So setting the  over/under line for NJ sportsbook apps at 25 suddenly looks like a realistic possibility for 2021.


Down The NJ Sports Betting Stretch: Freehold Raceway Mapping Out Its Launch Plans

NJ sports betting has a lot of players already, but Freehold Raceway has plans in the works and Penn National, while quiet, isn’t staying quiet for long.

The story originally stated that Freehold Raceway and Monmouth Park are in Ocean County. Both are in Monmouth County. NJGS regrets the error.

Freehold Raceway did not make it out of the NJ sports betting starting gates in 2018. It’s looking like this year is going to be a different story.

The partnerships and launch date for online and retail sports betting remain a mystery, but based on a recent Associated Press story, serious discussions are well underway.

The racetrack, located in Central New Jersey, is co-owned by Penn National Gaming and Greenwood Racing. Chris McErlean, a vice president with Penn National Gaming, addressed the plans.

“It’s a good market, and Freehold’s location and demographics bode well for us. We are anxious to get in the game.”

We reached out to Penn National for additional details about the sports betting plans, but the company had nothing new to report.

The racetrack already has its sports betting license from the state racing commision. Freehold would still need to obtain one from the New Jersey Division of Gaming Enforcement.

A temporary retail sportsbook space would need to be built as well.

NJ sports betting trifecta at the racetracks

Freehold Raceway going live with retail and online wagering would mean New Jersey’s three active racetracks are all in the sports betting game.

Nearby Monmouth Park and the Meadowlands Racetrack in East Rutherford are well-established at this point in the game.

The Monmouth Park Sports Book by William Hill accepted the first legal bet in New Jersey sports betting history on June 14. SugarHouse Sportsbook, William Hill NJand TheScore have land-based partnerships in place to offer mobile/online gambling. 

SugarHouse, for its part, joined with Monmouth only recently in order to offer NBA bets.

The FanDuel Sportsbook at the Meadowlands launched July 14.  The FanDuel sports betting app followed on Sept. 1. PointsBet, based out of Australia, has a land-based partnership with the Meadowlands as well. The sports betting platform had a soft launch on Dec. 11.  

However, the delayed start doesn’t seem to be a major concern.

McErlean addressed it in the AP story:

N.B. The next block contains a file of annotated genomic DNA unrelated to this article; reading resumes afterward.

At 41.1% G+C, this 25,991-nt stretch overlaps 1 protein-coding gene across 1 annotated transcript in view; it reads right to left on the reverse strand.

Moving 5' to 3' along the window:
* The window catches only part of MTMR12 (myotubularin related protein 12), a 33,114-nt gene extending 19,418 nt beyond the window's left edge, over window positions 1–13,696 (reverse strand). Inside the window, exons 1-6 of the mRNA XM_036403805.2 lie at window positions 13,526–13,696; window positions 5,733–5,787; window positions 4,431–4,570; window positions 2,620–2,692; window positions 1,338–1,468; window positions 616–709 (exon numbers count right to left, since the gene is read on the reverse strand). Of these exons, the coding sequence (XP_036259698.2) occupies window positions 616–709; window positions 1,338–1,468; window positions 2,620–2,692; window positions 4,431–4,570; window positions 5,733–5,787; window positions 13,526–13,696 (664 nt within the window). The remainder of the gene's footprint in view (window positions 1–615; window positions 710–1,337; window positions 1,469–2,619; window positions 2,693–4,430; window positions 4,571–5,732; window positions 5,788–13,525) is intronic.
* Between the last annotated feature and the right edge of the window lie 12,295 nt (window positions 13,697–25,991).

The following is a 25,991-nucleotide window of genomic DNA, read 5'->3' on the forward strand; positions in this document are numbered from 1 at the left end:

“We’ve been trying to take a measured approach. There was a big rush at the beginning with a lot of locations to get up and running. It’s going to be a long-term thing.”  

The Monmouth Park factor

Freehold and Monmouth Park are both located in Monmouth County. The racetracks are about 20 miles apart, or a 30-minute drive.

For November, according to figures released by the DGE, Monmouth collected $2,679,395 in sports betting revenue. The number is a combination of the William Hill sportsbook app along with the retail operation.

Freehold Raceway itself is located walking distance from the Freehold Raceway Mall, one of the busiest and most popular in the Garden State.

With such a strong competitor nearby and one with months of practice and promotions under its belt, time will tell how much of an impact the two sportsbooks will have on each other.  

A Pennsylvania sports betting connection

Over in Pennsylvania, Hollywood Casino at Penn National Racecourse launched its retail sportsbook on Nov. 17.

It was the first Pennsylvania-based casino to permit sports betting in the Keystone State. The deal includes a partnership with William Hill, just like the one at Monmouth.

Mobile sports betting is expected to follow soon, possibly as soon as the first quarter of this year.

Meanwhile, Parx, owned by Greenwood Gaming and Entertainment, is in the final stages of launching its retail sportsbook.

There was speculation that the property located in the Philadelphia suburbs would open the space in December. The company partnered with Kambi, a European-based company that operates sportsbooks around the globe.